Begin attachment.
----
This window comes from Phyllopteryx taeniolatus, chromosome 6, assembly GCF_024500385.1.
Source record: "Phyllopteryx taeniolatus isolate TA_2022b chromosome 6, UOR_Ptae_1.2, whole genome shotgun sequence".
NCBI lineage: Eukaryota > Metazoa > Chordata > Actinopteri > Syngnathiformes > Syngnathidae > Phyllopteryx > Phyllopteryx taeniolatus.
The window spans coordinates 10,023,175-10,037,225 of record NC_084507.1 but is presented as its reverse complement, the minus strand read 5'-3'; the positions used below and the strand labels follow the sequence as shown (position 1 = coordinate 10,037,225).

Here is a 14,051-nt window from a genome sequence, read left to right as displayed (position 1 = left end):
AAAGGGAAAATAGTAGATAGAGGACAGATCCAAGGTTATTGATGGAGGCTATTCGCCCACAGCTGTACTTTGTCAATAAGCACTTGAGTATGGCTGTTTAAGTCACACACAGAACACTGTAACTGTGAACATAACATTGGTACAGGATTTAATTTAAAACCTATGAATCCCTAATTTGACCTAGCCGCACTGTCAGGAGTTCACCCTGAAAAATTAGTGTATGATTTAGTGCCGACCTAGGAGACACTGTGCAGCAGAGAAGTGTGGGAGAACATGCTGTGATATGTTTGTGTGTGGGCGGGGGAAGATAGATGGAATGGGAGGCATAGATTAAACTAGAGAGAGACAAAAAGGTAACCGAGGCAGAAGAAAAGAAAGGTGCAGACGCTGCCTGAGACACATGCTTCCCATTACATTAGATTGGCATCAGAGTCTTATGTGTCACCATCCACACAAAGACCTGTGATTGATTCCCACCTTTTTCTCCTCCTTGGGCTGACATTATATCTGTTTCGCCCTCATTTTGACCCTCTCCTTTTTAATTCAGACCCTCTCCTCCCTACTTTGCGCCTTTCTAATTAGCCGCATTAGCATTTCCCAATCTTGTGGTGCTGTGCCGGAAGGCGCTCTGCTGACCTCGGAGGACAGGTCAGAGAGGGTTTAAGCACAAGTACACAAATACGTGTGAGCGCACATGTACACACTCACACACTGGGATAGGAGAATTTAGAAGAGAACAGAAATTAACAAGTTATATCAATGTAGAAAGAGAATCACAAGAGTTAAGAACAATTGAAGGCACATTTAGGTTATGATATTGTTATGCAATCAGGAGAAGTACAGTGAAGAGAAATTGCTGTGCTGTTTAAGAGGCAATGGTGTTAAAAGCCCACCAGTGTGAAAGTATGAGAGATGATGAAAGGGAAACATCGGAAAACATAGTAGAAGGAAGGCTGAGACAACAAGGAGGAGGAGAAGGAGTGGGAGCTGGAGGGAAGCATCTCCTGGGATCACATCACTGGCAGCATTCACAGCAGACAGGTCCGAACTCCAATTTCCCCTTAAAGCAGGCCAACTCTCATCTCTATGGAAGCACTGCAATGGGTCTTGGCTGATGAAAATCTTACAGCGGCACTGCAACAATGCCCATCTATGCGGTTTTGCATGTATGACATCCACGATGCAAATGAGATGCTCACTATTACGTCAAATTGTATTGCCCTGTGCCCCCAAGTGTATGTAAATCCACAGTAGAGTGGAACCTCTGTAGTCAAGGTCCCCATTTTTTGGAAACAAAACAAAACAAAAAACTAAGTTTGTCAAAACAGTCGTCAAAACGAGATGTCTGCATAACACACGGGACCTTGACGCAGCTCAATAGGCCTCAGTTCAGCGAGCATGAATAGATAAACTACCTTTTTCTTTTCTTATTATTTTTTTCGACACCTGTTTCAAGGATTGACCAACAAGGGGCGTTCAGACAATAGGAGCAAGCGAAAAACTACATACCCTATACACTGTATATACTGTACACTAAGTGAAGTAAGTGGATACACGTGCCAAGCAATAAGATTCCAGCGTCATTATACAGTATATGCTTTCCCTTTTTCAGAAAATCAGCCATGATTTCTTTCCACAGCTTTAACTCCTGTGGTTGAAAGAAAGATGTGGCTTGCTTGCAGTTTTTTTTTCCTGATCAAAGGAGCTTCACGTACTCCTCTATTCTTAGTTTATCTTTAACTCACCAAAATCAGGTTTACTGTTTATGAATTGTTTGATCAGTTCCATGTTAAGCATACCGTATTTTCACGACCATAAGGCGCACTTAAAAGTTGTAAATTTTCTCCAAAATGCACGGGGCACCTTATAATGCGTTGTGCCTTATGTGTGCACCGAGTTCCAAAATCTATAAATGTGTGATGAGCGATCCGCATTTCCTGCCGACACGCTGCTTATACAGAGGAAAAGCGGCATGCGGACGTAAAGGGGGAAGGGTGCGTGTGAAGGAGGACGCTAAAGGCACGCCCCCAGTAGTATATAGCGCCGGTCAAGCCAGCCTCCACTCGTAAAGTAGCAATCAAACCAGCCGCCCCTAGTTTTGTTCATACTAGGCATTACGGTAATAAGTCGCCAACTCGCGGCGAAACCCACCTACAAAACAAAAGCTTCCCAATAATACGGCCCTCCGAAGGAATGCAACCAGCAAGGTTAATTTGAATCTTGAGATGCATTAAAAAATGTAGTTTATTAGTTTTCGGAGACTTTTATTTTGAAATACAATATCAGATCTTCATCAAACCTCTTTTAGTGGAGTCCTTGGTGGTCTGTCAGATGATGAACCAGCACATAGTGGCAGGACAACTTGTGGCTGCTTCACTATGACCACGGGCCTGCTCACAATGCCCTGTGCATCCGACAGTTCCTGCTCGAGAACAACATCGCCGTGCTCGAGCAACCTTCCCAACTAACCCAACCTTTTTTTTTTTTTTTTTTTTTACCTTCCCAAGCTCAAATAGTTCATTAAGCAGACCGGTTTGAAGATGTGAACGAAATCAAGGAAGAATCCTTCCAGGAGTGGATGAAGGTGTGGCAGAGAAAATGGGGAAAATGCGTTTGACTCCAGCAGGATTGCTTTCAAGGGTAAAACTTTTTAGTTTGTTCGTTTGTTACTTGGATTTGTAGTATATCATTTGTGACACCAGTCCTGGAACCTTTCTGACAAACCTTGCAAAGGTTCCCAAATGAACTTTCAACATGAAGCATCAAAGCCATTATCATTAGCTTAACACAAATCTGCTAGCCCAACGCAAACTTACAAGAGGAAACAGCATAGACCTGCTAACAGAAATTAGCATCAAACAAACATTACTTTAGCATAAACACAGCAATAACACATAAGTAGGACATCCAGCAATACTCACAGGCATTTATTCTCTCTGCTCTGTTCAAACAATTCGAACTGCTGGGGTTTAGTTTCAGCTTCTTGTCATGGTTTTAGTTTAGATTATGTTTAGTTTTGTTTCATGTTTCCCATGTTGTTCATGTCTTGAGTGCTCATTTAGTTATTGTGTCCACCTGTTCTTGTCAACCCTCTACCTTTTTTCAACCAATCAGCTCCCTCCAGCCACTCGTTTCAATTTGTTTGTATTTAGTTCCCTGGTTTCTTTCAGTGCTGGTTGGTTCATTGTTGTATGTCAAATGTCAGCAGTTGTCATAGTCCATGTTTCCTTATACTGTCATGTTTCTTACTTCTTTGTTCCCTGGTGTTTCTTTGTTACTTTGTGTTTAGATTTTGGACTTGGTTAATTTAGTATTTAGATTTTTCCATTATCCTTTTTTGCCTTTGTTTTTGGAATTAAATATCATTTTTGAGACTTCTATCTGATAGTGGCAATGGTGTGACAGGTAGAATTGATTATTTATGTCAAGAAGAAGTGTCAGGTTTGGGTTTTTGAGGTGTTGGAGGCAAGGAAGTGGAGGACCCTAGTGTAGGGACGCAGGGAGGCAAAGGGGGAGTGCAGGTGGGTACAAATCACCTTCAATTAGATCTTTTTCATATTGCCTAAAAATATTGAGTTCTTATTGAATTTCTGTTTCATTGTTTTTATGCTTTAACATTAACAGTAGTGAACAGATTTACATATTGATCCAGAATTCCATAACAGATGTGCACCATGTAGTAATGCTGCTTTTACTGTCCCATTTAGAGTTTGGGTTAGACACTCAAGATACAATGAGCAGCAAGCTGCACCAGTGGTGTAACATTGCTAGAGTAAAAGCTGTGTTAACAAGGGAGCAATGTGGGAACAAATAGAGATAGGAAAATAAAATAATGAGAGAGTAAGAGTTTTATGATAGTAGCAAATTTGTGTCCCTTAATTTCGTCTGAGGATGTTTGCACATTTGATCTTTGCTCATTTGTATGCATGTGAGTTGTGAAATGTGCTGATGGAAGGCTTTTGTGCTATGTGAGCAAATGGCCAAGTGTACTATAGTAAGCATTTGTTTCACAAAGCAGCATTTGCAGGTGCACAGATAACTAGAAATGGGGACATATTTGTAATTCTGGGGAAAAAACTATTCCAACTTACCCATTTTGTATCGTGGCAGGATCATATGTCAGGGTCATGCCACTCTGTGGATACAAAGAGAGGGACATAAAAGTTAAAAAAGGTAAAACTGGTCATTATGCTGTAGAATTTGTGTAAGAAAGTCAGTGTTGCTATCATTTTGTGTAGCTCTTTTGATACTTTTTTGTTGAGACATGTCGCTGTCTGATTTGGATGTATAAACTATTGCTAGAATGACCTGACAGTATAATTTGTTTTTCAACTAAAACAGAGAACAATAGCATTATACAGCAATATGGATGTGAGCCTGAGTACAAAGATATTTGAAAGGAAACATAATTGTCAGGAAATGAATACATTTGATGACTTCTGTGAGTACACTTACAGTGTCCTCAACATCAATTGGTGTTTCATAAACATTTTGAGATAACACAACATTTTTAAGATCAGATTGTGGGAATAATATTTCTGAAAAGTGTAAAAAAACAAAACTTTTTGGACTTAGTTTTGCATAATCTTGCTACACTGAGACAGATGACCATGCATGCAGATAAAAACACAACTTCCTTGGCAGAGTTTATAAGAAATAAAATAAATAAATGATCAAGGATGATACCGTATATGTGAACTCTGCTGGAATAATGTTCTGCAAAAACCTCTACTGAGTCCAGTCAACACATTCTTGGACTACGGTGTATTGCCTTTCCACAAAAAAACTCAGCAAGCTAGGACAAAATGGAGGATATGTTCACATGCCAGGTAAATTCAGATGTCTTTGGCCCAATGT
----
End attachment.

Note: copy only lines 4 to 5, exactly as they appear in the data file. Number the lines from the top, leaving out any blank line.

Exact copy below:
The window spans coordinates 10,023,175-10,037,225 of record NC_084507.1 but is presented as its reverse complement, the minus strand read 5'-3'; the positions used below and the strand labels follow the sequence as shown (position 1 = coordinate 10,037,225).

Here is a 14,051-nt window from a genome sequence, read left to right as displayed (position 1 = left end):